Baillargeon says the opening of the Guggenheim Museum in Bilbao has helped spread the Spanish boom beyond Madrid and Barcelona. The Canary Islands, too, are benefiting from a surge of interest. HOK is working on the detailed design for a 450-room, five-star hotel in Tenerife for Norwegian outfit Finca Erques.

But, again, overseas firms cannot expect to reap the benefits of a boom as soon as they arrive. Specialist mechanical and electrical consultant Roberts & Partners opened an office in Madrid five years ago. International managing director Robert Ward admits: "The first three years were very slow, but we are glad we stayed because the American and British developers started up."

Germany and France may be economic giants but neither one is providing many development opportunities. AYH is working on four offices in Germany but Maidment describes the market as flat. "If anything, we are seeing a downturn in Germany," he says. "Our office is looking for work outside Germany, for example in Hungary. A lot of German consultants are looking for work in Poland."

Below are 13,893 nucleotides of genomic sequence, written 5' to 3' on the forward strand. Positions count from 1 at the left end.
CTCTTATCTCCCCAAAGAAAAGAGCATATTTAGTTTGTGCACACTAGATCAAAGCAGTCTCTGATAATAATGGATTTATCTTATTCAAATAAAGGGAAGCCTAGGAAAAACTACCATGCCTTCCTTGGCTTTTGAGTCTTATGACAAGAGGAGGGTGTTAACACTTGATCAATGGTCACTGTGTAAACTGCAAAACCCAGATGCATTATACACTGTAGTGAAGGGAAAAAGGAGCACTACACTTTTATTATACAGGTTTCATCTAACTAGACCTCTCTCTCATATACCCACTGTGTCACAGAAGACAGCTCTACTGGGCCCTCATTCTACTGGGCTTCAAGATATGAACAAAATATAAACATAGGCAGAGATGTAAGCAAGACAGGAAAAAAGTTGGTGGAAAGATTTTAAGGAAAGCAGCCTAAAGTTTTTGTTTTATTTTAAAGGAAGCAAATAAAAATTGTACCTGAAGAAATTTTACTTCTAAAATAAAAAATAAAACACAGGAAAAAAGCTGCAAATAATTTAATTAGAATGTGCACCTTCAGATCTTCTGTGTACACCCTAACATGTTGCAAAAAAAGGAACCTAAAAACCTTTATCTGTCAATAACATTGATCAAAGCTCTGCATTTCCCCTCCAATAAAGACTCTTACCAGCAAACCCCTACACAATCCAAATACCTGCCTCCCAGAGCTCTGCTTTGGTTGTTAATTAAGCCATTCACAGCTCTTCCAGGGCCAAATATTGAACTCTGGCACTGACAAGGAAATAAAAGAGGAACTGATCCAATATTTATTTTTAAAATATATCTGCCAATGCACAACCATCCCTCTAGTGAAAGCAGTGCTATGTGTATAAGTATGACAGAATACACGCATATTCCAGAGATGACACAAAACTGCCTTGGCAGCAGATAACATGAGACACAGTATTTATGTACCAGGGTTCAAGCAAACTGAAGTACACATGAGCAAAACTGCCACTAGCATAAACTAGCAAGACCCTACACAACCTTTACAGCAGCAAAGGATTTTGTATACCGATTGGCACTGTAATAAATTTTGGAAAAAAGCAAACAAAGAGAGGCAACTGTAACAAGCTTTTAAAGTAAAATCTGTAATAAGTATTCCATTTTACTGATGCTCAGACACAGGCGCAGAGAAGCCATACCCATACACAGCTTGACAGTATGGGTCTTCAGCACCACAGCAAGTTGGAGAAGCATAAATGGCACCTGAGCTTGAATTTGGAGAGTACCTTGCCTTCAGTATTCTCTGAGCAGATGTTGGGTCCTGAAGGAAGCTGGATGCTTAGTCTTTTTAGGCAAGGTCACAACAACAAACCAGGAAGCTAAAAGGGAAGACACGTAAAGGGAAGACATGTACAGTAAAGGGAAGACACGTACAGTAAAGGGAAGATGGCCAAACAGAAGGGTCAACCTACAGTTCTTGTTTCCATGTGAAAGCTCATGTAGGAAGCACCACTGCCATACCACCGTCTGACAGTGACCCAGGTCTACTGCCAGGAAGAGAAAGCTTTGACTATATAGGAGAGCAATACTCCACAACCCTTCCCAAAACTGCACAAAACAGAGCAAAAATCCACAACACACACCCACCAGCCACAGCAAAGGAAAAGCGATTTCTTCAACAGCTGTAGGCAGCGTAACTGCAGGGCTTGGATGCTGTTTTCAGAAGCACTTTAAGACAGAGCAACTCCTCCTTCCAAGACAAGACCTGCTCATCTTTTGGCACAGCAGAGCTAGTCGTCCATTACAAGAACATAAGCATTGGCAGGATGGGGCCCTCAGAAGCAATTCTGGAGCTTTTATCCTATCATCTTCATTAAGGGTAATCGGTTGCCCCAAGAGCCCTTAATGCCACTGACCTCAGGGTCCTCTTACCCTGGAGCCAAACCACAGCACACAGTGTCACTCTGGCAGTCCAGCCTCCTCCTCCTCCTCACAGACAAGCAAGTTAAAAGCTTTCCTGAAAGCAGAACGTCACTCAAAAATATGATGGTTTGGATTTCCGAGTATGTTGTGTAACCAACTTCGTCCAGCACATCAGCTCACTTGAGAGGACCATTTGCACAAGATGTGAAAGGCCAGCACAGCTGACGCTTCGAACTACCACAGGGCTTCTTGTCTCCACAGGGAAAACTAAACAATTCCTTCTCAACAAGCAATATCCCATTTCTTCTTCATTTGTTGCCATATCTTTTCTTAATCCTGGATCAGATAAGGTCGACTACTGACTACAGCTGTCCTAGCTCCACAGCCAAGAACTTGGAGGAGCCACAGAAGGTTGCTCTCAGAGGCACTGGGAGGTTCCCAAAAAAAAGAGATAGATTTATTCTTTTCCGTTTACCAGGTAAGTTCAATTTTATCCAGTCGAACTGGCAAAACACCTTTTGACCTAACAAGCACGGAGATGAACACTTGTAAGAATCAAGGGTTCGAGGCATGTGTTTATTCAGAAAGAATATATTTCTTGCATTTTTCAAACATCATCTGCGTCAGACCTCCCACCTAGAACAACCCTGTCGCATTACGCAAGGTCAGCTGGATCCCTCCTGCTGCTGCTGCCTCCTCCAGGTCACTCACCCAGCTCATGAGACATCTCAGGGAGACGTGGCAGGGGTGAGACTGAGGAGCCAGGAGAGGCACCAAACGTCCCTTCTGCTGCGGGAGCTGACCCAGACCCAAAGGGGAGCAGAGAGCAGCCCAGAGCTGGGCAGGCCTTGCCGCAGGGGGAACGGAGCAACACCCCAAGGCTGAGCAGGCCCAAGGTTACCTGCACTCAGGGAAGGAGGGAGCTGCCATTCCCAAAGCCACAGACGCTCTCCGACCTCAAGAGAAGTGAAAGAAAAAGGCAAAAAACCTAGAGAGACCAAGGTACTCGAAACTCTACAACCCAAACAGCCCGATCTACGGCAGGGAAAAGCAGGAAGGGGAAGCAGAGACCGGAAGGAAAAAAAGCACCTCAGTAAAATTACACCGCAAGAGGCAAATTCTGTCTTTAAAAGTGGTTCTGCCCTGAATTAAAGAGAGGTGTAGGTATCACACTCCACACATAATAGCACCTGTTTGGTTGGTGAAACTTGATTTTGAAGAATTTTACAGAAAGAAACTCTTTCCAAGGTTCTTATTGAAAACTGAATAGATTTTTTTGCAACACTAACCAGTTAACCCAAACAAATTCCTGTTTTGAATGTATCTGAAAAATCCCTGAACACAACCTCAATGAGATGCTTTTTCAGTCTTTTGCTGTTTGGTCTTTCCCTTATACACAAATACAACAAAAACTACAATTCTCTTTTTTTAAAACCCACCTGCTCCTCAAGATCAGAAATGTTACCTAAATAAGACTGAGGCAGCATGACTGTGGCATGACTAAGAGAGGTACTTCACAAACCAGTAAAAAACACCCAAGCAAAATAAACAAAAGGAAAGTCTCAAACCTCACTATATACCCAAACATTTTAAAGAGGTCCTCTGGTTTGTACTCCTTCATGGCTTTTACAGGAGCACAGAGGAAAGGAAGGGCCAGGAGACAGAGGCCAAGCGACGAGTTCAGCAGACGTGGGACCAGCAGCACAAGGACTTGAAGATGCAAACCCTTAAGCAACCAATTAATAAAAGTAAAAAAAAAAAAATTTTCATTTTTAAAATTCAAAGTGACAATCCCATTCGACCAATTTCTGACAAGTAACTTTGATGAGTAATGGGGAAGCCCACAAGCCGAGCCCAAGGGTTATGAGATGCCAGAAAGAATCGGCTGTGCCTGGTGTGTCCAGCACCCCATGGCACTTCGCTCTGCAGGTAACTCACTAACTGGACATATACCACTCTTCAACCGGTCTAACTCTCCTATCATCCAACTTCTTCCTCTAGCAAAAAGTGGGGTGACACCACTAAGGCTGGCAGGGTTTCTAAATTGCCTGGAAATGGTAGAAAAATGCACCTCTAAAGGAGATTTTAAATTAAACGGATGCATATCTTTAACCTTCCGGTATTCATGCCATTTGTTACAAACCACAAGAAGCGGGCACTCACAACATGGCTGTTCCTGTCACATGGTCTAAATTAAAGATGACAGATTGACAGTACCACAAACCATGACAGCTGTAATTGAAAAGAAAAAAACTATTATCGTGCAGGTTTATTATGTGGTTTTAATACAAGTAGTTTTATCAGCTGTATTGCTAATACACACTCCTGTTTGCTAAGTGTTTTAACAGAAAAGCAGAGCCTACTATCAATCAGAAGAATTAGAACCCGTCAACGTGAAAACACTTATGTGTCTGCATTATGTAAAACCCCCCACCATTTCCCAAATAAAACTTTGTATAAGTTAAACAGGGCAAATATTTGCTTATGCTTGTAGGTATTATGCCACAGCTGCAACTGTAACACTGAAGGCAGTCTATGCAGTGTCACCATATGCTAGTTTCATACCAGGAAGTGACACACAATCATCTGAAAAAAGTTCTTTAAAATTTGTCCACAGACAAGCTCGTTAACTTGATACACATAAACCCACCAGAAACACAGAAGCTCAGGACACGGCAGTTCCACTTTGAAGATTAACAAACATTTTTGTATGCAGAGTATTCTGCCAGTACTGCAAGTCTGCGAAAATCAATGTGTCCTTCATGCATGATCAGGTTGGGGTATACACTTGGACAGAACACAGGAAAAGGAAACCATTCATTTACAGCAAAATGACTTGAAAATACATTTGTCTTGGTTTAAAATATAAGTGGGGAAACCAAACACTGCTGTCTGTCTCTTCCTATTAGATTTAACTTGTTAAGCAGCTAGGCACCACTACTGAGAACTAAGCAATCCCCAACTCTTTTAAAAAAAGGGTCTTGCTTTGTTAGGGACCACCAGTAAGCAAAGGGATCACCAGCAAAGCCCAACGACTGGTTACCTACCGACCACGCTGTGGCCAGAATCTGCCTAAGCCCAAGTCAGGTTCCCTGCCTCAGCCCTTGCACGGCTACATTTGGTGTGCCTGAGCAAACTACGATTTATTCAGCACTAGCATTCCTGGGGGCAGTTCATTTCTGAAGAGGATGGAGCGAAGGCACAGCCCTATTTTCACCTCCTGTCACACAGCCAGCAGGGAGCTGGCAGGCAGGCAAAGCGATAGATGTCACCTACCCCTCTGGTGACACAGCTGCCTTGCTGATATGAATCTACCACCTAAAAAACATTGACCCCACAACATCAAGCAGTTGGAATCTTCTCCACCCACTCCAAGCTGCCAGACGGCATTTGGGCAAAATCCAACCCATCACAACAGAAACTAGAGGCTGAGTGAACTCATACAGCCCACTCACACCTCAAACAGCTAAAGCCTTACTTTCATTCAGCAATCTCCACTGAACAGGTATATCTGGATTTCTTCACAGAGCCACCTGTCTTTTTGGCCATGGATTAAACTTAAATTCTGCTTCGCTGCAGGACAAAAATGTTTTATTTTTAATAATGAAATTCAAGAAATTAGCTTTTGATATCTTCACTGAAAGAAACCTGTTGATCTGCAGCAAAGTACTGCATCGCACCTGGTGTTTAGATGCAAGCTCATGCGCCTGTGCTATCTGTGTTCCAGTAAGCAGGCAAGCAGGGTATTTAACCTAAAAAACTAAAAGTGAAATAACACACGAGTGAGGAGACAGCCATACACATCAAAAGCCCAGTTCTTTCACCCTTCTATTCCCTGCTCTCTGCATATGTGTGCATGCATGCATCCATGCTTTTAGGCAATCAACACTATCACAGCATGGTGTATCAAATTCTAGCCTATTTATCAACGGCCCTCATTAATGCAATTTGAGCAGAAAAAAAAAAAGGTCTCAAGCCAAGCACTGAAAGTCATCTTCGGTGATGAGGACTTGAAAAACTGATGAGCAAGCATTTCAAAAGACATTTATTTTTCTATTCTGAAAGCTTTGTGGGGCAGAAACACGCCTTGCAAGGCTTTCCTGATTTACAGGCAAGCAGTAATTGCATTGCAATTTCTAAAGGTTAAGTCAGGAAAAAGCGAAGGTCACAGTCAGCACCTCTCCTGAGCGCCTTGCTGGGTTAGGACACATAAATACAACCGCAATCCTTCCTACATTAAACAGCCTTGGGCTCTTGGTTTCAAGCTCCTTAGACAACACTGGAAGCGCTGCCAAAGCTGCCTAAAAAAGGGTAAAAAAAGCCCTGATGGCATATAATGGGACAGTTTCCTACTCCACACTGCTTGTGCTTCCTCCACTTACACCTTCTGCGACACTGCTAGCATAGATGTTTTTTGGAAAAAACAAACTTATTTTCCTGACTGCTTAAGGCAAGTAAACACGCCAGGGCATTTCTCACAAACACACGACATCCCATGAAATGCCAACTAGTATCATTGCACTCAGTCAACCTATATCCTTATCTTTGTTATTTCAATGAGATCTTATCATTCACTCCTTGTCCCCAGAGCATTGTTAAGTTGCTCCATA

The picture is similar in France, with the exception of US telecommunications group Nortel, which is investing heavily in new offices. Maidment says France has always been a difficult market to penetrate and to maintain a consistent workload in.

Ward says: "We pick up intelligence from large corporate clients and a number have said that there are fewer opportunities in these countries because it is a mature market."

There are opportunities in Europe but firms have to get in early and stick with a country before they can see a return on their investment. Activity in Spain and central Europe has proved this. The markets may be patchy across the continent, but, as Steer concludes: "More and more companies are embracing pan-European presences."

Romania at a glance

Capital: Bucharest Population: 22.6 million Land area: 238 391 m2 Major investors: Austria, France, Israel and UK (increasing) Development control: City councils control development and issue construction authorisation Active companies in Romania: Shell, Hilton International, Unilever, Emcom-Siemens and Enterprise Oil Work style:
  • Romanians are used to free-market working practices and often work late and over weekends
  • English is widely understood among the professional classes
  • Commercial life centres on Bucharest. Weak infrastructure hinders development outside the capital